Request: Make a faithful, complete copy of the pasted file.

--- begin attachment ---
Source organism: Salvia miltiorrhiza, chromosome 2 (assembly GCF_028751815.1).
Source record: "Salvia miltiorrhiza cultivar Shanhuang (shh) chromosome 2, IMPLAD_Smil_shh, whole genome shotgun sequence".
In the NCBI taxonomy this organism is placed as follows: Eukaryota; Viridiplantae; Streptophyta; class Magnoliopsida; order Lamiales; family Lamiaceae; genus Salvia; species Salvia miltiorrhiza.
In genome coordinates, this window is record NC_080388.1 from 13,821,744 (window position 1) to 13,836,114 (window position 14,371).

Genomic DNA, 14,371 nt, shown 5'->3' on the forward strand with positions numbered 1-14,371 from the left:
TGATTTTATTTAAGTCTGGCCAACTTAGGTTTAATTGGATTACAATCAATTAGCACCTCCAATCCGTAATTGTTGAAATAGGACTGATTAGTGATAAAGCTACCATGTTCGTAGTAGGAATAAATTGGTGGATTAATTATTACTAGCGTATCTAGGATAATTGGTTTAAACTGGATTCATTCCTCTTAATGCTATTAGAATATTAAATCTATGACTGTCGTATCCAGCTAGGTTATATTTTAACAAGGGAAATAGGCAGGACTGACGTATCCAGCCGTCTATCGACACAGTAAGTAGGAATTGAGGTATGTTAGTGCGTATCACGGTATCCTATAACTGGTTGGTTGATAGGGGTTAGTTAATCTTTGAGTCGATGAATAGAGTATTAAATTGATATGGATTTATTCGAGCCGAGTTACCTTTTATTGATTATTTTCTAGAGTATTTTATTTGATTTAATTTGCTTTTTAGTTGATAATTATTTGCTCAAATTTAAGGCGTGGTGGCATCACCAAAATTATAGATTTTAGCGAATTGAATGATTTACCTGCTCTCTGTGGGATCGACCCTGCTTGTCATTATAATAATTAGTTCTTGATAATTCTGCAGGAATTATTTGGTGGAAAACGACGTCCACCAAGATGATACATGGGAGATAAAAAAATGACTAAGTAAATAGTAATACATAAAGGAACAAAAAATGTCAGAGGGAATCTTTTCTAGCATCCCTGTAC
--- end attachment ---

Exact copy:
Source organism: Salvia miltiorrhiza, chromosome 2 (assembly GCF_028751815.1).
Source record: "Salvia miltiorrhiza cultivar Shanhuang (shh) chromosome 2, IMPLAD_Smil_shh, whole genome shotgun sequence".
In the NCBI taxonomy this organism is placed as follows: Eukaryota; Viridiplantae; Streptophyta; class Magnoliopsida; order Lamiales; family Lamiaceae; genus Salvia; species Salvia miltiorrhiza.
In genome coordinates, this window is record NC_080388.1 from 13,821,744 (window position 1) to 13,836,114 (window position 14,371).

Genomic DNA, 14,371 nt, shown 5'->3' on the forward strand with positions numbered 1-14,371 from the left:
TGATTTTATTTAAGTCTGGCCAACTTAGGTTTAATTGGATTACAATCAATTAGCACCTCCAATCCGTAATTGTTGAAATAGGACTGATTAGTGATAAAGCTACCATGTTCGTAGTAGGAATAAATTGGTGGATTAATTATTACTAGCGTATCTAGGATAATTGGTTTAAACTGGATTCATTCCTCTTAATGCTATTAGAATATTAAATCTATGACTGTCGTATCCAGCTAGGTTATATTTTAACAAGGGAAATAGGCAGGACTGACGTATCCAGCCGTCTATCGACACAGTAAGTAGGAATTGAGGTATGTTAGTGCGTATCACGGTATCCTATAACTGGTTGGTTGATAGGGGTTAGTTAATCTTTGAGTCGATGAATAGAGTATTAAATTGATATGGATTTATTCGAGCCGAGTTACCTTTTATTGATTATTTTCTAGAGTATTTTATTTGATTTAATTTGCTTTTTAGTTGATAATTATTTGCTCAAATTTAAGGCGTGGTGGCATCACCAAAATTATAGATTTTAGCGAATTGAATGATTTACCTGCTCTCTGTGGGATCGACCCTGCTTGTCATTATAATAATTAGTTCTTGATAATTCTGCAGGAATTATTTGGTGGAAAACGACGTCCACCAAGATGATACATGGGAGATAAAAAAATGACTAAGTAAATAGTAATACATAAAGGAACAAAAAATGTCAGAGGGAATCTTTTCTAGCATCCCTGTAC